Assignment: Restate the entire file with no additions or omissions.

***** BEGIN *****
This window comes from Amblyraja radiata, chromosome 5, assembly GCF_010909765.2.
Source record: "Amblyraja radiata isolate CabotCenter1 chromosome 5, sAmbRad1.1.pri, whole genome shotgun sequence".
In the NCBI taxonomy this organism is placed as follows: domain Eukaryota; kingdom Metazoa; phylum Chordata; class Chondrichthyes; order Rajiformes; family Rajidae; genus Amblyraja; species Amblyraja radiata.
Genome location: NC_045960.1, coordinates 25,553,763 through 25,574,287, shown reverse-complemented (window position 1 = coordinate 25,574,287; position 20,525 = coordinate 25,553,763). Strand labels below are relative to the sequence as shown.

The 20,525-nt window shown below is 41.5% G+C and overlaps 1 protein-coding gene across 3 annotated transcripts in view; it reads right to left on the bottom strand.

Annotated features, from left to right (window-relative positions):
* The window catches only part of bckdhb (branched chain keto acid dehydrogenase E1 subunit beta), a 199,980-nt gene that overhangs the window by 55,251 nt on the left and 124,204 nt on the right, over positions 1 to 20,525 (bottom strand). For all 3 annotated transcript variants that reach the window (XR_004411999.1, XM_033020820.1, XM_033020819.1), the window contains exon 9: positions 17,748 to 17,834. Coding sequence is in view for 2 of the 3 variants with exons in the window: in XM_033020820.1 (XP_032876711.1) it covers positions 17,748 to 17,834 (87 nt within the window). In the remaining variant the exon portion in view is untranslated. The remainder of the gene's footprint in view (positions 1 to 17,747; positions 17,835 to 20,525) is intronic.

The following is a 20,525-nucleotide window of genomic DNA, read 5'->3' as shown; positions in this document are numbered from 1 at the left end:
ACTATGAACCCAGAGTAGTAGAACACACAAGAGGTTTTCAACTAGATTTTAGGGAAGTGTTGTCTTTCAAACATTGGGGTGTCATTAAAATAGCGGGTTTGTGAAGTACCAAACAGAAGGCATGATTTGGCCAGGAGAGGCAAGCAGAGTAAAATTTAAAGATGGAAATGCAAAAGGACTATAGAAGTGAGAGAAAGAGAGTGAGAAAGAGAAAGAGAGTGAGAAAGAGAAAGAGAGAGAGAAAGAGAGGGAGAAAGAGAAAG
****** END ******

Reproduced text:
This window comes from Amblyraja radiata, chromosome 5, assembly GCF_010909765.2.
Source record: "Amblyraja radiata isolate CabotCenter1 chromosome 5, sAmbRad1.1.pri, whole genome shotgun sequence".
In the NCBI taxonomy this organism is placed as follows: domain Eukaryota; kingdom Metazoa; phylum Chordata; class Chondrichthyes; order Rajiformes; family Rajidae; genus Amblyraja; species Amblyraja radiata.
Genome location: NC_045960.1, coordinates 25,553,763 through 25,574,287, shown reverse-complemented (window position 1 = coordinate 25,574,287; position 20,525 = coordinate 25,553,763). Strand labels below are relative to the sequence as shown.

The 20,525-nt window shown below is 41.5% G+C and overlaps 1 protein-coding gene across 3 annotated transcripts in view; it reads right to left on the bottom strand.

Annotated features, from left to right (window-relative positions):
* The window catches only part of bckdhb (branched chain keto acid dehydrogenase E1 subunit beta), a 199,980-nt gene that overhangs the window by 55,251 nt on the left and 124,204 nt on the right, over positions 1 to 20,525 (bottom strand). For all 3 annotated transcript variants that reach the window (XR_004411999.1, XM_033020820.1, XM_033020819.1), the window contains exon 9: positions 17,748 to 17,834. Coding sequence is in view for 2 of the 3 variants with exons in the window: in XM_033020820.1 (XP_032876711.1) it covers positions 17,748 to 17,834 (87 nt within the window). In the remaining variant the exon portion in view is untranslated. The remainder of the gene's footprint in view (positions 1 to 17,747; positions 17,835 to 20,525) is intronic.

The following is a 20,525-nucleotide window of genomic DNA, read 5'->3' as shown; positions in this document are numbered from 1 at the left end:
ACTATGAACCCAGAGTAGTAGAACACACAAGAGGTTTTCAACTAGATTTTAGGGAAGTGTTGTCTTTCAAACATTGGGGTGTCATTAAAATAGCGGGTTTGTGAAGTACCAAACAGAAGGCATGATTTGGCCAGGAGAGGCAAGCAGAGTAAAATTTAAAGATGGAAATGCAAAAGGACTATAGAAGTGAGAGAAAGAGAGTGAGAAAGAGAAAGAGAGTGAGAAAGAGAAAGAGAGAGAGAAAGAGAGGGAGAAAGAGAAAG